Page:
Summer may be drawing to a close, but a lot of us are still seeing some very hot days. If you have a dog, keeping them cool should be a priority as you wait for the milder temps of autumn. Here are some ways to ensure your pet stays safe:
Make sure the house is cool
Before you head off to work or whatever else you have going on, make sure the house is cool enough for your dog. Keep your AC running or at least a fan in the room your dog hangs out in. Leave a bowl or two of fresh water, depending on how long you’ll be gone.
Go for walks when it’s cool outside
Dogs love their walks, but it can be miserable for both of you if you go during the hottest part of the day. In the summer, the coolest time will be in the early morning or evening. Bring water with you, too, just to be safe.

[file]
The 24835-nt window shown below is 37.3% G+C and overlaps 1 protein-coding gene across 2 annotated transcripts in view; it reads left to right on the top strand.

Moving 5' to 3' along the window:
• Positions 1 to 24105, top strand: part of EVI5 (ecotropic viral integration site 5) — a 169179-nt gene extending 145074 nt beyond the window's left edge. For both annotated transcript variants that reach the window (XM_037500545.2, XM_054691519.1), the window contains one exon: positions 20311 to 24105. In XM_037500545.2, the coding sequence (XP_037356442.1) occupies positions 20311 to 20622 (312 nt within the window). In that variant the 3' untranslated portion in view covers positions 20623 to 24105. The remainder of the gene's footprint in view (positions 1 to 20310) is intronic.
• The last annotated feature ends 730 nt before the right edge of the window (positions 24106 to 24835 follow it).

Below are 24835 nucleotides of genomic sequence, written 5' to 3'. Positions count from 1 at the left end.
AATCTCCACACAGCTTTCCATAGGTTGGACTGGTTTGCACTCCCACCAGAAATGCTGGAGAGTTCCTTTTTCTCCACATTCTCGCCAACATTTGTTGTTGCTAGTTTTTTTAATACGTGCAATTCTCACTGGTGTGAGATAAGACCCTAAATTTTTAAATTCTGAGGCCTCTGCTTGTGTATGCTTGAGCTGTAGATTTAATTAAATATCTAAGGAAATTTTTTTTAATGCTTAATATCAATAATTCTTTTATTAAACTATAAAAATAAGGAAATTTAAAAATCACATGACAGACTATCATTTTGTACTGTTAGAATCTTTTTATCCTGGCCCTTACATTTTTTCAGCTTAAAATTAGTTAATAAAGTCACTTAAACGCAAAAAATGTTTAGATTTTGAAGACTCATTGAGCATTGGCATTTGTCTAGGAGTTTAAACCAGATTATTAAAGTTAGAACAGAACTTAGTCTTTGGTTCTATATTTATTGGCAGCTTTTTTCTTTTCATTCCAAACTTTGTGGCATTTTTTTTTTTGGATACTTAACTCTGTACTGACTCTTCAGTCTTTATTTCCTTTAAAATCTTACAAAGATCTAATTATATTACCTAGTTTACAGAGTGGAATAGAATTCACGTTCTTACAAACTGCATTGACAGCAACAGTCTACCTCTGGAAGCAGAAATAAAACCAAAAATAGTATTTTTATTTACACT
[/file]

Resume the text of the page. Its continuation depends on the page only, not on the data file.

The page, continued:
Avoid hot asphalt
Dogs have very sensitive paws and a hot pavement can burn them. Before you go out, touch the asphalt. If it feels too hot for your hand, it’s going to be too hot for your pup. Walk on the grass or invest in some dog booties or summer socks. You can find some at Petsmart, Amazon, and other stores that sell pet products.
If your dog is outside, make sure there’s water and shade
If your dog is another like mine, he loves to just sit outside and smell all the smells. On hot, sunny days, make sure there’s shade from a tree or the house (not a dog house) for your dog. If he gets too hot, he has a place to go to cool down. He should also have his water dish.
Keep long hair trimmed
Dogs with long hair may have an especially hard time staying cool in the summer. Keep them trimmed if that’s the best move (some dogs’ long hair actually keeps them cool in the summer in addition to warm in the winter) or at least keep their hair neat and clean.
Be familiar with signs of overheating
You should know what overheating looks like in your dog. Odds are, she will be panting very heavily; drooling; acting weak or agitated; and/or have a dark or red-colored gums and tongue. If you see these symptoms, get her cooled down as soon as possible.